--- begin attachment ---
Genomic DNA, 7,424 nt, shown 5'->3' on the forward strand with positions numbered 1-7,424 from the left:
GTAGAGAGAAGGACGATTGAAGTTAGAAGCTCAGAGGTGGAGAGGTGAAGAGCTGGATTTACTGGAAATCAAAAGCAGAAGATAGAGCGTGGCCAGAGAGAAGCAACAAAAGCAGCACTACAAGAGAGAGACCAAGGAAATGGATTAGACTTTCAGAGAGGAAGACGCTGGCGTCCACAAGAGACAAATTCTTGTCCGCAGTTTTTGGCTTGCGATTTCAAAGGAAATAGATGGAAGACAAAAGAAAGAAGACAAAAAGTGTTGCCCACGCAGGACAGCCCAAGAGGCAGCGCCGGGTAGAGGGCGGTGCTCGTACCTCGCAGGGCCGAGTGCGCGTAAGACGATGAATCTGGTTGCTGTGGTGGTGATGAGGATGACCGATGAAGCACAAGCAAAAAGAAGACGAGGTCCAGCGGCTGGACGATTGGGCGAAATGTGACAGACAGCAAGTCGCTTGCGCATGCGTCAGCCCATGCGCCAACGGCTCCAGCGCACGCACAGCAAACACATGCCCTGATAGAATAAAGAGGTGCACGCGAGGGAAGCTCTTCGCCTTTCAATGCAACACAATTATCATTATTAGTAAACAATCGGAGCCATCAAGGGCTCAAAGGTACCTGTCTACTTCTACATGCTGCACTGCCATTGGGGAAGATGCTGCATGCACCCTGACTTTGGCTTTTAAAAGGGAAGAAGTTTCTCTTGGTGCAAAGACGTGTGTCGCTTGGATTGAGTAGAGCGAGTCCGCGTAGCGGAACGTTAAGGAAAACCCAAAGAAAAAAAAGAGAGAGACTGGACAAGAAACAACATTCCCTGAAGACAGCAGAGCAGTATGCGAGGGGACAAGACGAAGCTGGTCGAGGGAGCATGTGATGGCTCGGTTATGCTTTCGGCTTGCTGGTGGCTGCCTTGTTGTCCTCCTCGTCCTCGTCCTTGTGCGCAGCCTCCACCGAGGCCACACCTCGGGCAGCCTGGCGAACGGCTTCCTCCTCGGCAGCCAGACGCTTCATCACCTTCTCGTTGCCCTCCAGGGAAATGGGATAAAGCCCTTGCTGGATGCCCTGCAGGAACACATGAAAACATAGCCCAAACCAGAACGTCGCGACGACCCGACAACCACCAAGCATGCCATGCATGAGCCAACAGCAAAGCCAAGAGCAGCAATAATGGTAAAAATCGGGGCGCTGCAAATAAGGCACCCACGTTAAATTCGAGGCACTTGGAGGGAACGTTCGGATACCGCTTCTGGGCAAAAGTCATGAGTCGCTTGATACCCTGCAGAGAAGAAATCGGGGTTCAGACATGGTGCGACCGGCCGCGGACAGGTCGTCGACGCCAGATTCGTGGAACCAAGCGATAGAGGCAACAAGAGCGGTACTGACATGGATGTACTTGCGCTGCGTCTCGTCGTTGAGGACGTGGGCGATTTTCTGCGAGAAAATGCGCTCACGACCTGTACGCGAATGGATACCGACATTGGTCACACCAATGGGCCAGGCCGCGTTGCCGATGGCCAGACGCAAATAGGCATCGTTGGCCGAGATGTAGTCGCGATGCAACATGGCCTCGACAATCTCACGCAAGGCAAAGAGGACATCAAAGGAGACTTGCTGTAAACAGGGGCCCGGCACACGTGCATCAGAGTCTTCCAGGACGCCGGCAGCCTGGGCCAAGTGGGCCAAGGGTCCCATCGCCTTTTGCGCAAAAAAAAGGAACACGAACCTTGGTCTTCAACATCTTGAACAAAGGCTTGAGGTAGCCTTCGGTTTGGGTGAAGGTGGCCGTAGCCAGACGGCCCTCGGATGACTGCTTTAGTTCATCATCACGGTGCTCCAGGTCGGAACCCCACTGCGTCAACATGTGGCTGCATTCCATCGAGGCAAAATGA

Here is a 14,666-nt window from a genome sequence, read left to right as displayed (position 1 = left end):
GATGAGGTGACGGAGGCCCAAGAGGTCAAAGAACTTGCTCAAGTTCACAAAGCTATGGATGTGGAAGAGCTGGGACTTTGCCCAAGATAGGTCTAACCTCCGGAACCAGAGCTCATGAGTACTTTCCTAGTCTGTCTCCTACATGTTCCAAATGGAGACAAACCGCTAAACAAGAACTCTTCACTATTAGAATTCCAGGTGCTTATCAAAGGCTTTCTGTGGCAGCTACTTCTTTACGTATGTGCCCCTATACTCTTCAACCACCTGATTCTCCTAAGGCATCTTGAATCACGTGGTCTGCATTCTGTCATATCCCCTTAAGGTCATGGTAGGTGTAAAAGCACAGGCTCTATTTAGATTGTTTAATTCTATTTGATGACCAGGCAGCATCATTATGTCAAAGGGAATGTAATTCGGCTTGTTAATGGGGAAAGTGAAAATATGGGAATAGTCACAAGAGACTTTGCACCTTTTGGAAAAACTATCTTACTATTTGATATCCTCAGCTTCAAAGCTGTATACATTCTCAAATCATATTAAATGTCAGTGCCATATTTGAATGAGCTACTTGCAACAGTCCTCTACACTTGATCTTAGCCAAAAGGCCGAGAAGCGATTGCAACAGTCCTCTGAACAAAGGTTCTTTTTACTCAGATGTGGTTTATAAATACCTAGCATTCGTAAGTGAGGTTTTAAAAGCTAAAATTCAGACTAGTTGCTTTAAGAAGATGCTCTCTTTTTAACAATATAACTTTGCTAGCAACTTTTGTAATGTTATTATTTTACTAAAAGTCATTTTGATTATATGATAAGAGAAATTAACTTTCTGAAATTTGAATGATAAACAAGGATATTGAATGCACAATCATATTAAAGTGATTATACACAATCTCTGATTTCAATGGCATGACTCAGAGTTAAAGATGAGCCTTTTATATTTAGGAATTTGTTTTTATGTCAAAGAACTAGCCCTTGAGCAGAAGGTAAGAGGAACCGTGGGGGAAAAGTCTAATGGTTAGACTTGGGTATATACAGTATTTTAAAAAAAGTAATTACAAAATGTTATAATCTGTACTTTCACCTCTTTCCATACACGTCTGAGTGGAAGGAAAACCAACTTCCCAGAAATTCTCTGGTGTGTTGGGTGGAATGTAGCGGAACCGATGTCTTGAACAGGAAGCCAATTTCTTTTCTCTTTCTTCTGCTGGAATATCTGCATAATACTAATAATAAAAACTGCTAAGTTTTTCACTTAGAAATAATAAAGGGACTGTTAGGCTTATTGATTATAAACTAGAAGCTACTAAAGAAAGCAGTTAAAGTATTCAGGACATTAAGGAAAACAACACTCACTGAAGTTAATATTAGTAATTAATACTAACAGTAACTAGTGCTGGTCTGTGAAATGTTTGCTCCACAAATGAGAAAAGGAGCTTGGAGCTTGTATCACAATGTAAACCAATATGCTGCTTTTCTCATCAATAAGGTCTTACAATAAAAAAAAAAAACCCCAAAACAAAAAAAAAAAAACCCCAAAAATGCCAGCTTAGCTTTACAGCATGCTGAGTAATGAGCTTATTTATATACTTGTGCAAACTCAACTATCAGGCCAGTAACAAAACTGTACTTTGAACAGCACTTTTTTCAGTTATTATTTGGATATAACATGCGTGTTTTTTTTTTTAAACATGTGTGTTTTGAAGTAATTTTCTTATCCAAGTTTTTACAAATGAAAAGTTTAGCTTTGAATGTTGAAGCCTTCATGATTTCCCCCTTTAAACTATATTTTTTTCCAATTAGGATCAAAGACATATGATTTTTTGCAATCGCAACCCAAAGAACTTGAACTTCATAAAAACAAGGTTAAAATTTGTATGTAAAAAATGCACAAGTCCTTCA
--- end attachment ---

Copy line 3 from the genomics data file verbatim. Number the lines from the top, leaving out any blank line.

Here is a 14,666-nt window from a genome sequence, read left to right as displayed (position 1 = left end):